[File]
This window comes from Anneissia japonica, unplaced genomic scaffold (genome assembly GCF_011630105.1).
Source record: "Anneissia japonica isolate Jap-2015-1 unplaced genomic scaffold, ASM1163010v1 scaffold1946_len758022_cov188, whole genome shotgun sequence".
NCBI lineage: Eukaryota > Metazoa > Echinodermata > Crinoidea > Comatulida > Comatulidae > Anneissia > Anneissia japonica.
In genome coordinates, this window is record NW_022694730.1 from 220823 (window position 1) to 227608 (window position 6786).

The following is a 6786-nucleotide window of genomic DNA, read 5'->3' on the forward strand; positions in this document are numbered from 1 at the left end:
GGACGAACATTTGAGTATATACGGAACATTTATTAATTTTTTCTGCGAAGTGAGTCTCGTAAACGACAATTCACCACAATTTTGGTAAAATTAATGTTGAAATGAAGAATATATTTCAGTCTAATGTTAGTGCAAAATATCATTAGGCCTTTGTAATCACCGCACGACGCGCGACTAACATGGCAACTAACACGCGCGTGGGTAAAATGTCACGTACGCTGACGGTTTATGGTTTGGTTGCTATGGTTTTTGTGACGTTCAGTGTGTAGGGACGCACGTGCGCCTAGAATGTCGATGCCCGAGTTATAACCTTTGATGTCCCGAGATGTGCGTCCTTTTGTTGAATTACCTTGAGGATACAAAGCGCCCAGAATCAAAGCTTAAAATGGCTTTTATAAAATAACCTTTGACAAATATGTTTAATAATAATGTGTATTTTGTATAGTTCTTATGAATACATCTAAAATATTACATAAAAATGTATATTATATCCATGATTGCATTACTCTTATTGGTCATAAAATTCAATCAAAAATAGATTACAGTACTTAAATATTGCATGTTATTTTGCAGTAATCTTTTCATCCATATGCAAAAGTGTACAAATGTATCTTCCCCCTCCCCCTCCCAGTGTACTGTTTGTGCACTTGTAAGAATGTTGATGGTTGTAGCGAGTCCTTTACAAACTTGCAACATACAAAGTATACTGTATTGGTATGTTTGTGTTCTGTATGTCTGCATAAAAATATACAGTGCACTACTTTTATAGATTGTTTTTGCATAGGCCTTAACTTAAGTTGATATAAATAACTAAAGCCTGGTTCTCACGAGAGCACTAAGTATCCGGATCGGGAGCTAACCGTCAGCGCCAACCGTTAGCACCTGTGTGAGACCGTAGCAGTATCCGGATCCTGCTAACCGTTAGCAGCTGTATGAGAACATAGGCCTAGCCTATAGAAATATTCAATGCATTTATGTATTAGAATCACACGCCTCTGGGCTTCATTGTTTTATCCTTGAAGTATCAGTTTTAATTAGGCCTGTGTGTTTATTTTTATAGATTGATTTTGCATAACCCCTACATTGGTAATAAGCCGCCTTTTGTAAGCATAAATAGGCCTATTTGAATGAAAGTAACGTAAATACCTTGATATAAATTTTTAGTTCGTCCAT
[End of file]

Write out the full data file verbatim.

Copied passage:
This window comes from Anneissia japonica, unplaced genomic scaffold (genome assembly GCF_011630105.1).
Source record: "Anneissia japonica isolate Jap-2015-1 unplaced genomic scaffold, ASM1163010v1 scaffold1946_len758022_cov188, whole genome shotgun sequence".
NCBI lineage: Eukaryota > Metazoa > Echinodermata > Crinoidea > Comatulida > Comatulidae > Anneissia > Anneissia japonica.
In genome coordinates, this window is record NW_022694730.1 from 220823 (window position 1) to 227608 (window position 6786).

The following is a 6786-nucleotide window of genomic DNA, read 5'->3' on the forward strand; positions in this document are numbered from 1 at the left end:
GGACGAACATTTGAGTATATACGGAACATTTATTAATTTTTTCTGCGAAGTGAGTCTCGTAAACGACAATTCACCACAATTTTGGTAAAATTAATGTTGAAATGAAGAATATATTTCAGTCTAATGTTAGTGCAAAATATCATTAGGCCTTTGTAATCACCGCACGACGCGCGACTAACATGGCAACTAACACGCGCGTGGGTAAAATGTCACGTACGCTGACGGTTTATGGTTTGGTTGCTATGGTTTTTGTGACGTTCAGTGTGTAGGGACGCACGTGCGCCTAGAATGTCGATGCCCGAGTTATAACCTTTGATGTCCCGAGATGTGCGTCCTTTTGTTGAATTACCTTGAGGATACAAAGCGCCCAGAATCAAAGCTTAAAATGGCTTTTATAAAATAACCTTTGACAAATATGTTTAATAATAATGTGTATTTTGTATAGTTCTTATGAATACATCTAAAATATTACATAAAAATGTATATTATATCCATGATTGCATTACTCTTATTGGTCATAAAATTCAATCAAAAATAGATTACAGTACTTAAATATTGCATGTTATTTTGCAGTAATCTTTTCATCCATATGCAAAAGTGTACAAATGTATCTTCCCCCTCCCCCTCCCAGTGTACTGTTTGTGCACTTGTAAGAATGTTGATGGTTGTAGCGAGTCCTTTACAAACTTGCAACATACAAAGTATACTGTATTGGTATGTTTGTGTTCTGTATGTCTGCATAAAAATATACAGTGCACTACTTTTATAGATTGTTTTTGCATAGGCCTTAACTTAAGTTGATATAAATAACTAAAGCCTGGTTCTCACGAGAGCACTAAGTATCCGGATCGGGAGCTAACCGTCAGCGCCAACCGTTAGCACCTGTGTGAGACCGTAGCAGTATCCGGATCCTGCTAACCGTTAGCAGCTGTATGAGAACATAGGCCTAGCCTATAGAAATATTCAATGCATTTATGTATTAGAATCACACGCCTCTGGGCTTCATTGTTTTATCCTTGAAGTATCAGTTTTAATTAGGCCTGTGTGTTTATTTTTATAGATTGATTTTGCATAACCCCTACATTGGTAATAAGCCGCCTTTTGTAAGCATAAATAGGCCTATTTGAATGAAAGTAACGTAAATACCTTGATATAAATTTTTAGTTCGTCCAT